Current Series: Pediatric Multiple Sclerosis Management

Brenda L. Banwell, MD: Multiple sclerosis [MS] with onset in childhood is rare relative to adults. We estimate that somewhere between 3% and 10% of all individuals diagnosed with multiple sclerosis experience their first MS attack prior to age 18. It may not be recognized at that time as being the beginning of multiple sclerosis, but we estimate that at least 3% of patients, and maybe as high as 10%, do indeed actually begin their disease prior to their 18th birthday.

In terms of the actual prevalence of multiple sclerosis in any given world region, we have relatively little data about that. One of the reasons is that you are only a child up until a certain point. Then of course, you age into adulthood. And so, the time at which you are identified as having multiple sclerosis will influence where you’re counted in terms of the prevalence of the disease. The incidence, however, which is the number of newly recognized individuals per year, is about 100,000. That is the number of children who experience their first MS attack prior to age 18.

Prior to puberty, girls and boys experience MS about equally. After puberty, the ratio of girls to boys is 3:1. This is consistent with what we know about multiple sclerosis in adults, where there is also a much higher rate in women than men up until people get into their older years, where the ratio of males and females becomes more equal—in the rare number of people who experience their first MS attack in their 50s and 60s.

Multiple sclerosis in children is almost exclusively the relapsing/remitting type. What I mean by that is patients experience attacks that are consistent with a new area of injury in the brain, optic nerve or spinal cord, from which they typically have, at least in the beginning, very good recovery. Then they may have periods where they are not experiencing new neurological difficulties. That’s what’s called the relapsing or attack, and then a remission type of the disease. So it’s our estimation that 97% to 99% of all pediatric multiple sclerosis patients have relapsing/remitting disease at the beginning.

Primary progressive multiple sclerosis, which is a form of multiple sclerosis where patients experience worsening neurological disability from the beginning, often without very many relapses, is a disorder or a presentation that is fairly exclusive to adults.

Both pediatric and adult onset multiple sclerosis patients run the risk in their lifetime of entering into a phase of the disease that we call secondary progressive multiple sclerosis. In this stage of the disease, relapses become less common but increasing disability becomes more evident. What we all hope is that the therapies that we now have access to for both children and adults with multiple sclerosis will delay the time from disease onset to secondary disease progression, or maybe prevent it entirely.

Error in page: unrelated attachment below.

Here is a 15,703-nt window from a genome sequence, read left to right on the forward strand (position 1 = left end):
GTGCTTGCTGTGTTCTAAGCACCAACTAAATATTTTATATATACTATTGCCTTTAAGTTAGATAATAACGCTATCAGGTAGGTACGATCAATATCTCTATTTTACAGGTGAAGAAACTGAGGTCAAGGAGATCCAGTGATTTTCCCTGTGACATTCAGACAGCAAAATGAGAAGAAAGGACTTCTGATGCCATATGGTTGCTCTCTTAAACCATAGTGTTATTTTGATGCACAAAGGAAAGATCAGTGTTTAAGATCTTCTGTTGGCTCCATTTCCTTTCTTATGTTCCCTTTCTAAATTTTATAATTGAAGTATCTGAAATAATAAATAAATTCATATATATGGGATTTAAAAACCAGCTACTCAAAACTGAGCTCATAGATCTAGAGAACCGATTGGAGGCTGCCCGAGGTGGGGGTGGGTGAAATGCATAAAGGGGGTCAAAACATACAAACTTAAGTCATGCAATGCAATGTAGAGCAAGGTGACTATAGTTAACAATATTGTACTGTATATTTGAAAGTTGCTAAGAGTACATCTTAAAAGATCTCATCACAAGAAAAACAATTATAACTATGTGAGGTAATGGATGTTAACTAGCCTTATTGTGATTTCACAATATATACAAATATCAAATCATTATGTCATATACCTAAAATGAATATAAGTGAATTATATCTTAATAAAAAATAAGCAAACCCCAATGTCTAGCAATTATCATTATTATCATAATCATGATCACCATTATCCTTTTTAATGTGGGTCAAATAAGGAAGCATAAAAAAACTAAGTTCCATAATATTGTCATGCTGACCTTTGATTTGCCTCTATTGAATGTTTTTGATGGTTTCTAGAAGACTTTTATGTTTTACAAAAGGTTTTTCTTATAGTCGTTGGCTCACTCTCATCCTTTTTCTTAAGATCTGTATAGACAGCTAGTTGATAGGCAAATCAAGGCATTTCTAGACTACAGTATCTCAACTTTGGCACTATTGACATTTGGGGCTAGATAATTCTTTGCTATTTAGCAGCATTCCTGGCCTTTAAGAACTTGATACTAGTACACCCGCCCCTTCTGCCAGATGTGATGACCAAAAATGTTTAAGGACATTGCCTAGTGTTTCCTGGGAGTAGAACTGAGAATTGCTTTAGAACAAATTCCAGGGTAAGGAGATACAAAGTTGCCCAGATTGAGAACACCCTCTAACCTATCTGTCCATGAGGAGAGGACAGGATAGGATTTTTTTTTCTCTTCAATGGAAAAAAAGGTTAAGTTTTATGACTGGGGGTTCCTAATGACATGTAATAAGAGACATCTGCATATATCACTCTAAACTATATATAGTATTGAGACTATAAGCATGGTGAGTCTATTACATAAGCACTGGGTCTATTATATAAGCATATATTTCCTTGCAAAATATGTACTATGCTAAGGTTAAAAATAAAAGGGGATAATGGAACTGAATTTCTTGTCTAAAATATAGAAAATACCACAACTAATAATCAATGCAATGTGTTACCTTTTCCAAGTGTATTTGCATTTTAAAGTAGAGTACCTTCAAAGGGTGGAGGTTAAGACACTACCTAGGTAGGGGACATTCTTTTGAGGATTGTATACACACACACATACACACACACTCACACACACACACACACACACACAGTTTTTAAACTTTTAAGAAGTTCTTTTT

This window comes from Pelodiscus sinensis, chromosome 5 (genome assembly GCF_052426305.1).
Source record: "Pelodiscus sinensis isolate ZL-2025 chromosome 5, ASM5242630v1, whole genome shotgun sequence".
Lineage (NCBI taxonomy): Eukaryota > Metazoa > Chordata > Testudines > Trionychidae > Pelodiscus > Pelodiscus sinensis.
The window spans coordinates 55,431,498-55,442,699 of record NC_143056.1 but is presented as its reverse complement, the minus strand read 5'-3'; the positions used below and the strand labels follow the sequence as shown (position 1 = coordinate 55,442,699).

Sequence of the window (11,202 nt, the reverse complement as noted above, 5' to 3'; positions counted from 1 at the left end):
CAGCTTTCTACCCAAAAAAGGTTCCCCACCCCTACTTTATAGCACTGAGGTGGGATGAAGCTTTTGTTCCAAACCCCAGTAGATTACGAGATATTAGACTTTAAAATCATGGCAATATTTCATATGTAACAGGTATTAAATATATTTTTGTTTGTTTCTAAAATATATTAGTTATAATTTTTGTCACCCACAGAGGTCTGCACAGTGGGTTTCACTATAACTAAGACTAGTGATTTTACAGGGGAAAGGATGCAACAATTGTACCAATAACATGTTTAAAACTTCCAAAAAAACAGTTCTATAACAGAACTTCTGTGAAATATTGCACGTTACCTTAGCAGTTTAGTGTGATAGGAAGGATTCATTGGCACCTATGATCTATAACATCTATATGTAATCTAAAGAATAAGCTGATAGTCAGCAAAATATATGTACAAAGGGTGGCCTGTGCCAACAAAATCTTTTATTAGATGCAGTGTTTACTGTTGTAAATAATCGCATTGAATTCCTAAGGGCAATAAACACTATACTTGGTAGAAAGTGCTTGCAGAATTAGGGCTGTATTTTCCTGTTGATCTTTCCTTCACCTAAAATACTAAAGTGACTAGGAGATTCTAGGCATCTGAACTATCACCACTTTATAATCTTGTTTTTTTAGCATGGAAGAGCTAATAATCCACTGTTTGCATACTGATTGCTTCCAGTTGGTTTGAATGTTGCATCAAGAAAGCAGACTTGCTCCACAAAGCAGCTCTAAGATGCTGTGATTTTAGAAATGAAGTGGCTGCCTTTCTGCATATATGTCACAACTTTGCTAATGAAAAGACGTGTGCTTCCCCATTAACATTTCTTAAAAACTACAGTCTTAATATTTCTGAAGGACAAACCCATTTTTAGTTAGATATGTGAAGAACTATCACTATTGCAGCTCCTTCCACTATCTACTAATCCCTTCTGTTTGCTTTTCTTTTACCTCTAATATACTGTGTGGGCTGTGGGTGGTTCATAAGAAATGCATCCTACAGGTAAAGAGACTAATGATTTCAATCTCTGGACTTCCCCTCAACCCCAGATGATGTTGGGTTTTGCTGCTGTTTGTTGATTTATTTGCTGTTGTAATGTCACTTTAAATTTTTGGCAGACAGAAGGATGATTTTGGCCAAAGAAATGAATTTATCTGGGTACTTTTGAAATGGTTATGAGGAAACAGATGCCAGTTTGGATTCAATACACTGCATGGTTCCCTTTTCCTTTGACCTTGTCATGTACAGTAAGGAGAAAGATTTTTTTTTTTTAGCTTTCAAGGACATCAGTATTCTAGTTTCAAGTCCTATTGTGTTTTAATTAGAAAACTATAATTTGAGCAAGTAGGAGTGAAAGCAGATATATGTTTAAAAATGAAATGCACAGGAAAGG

When we look at how multiple sclerosis patients present, in terms of what those relapses actually look like, in general, the relapses in children and adults are very similar. Both groups can experience pain with eye movement, reduction in vision, and what we call optic neuritis. Patients can experience spinal cord attacks, where they may have numbness, tingling, and weakness, often involving both legs or even all 4 limbs, and sometimes with bowel or bladder difficulty.

They may have an attack that involves what’s called the brain stem, or the part of the brain that controls many different functions but particularly eye movement. And so, patients may have double vision. There are others, but those are the more common presentations. Children under the age of 12 who are experiencing their first multiple sclerosis attack may have an attack that is a little bit different than we see in adults. They may have multiple symptoms at once, and may even have some confusion or sleepiness, what we call encephalopathy.

Importantly, the majority of children who present under age 12 with those symptoms—encephalopathy and multiple neurological deficits—may have a disease called acute disseminated encephalomyelitis, or ADEM, which is not multiple sclerosis in the majority. So under the age of 12, one has to pay particular attention to the symptoms, to the MRI [magnetic resonance imaging] features, and then of course, to what happens over time to accurately identify whether a child has multiple sclerosis, whether they may have a single attack and never have other attacks in their lifetime. And now more recently, we’ve also identified that patients with demyelination, which is an attack of the immune system characteristic of multiple sclerosis and other disorders, some of those children and some adults can also have a disease that’s related to antibodies against what’s called myelin oligodendrocyte glycoprotein, or MOG, which is a distinct disorder, we believe, from multiple sclerosis.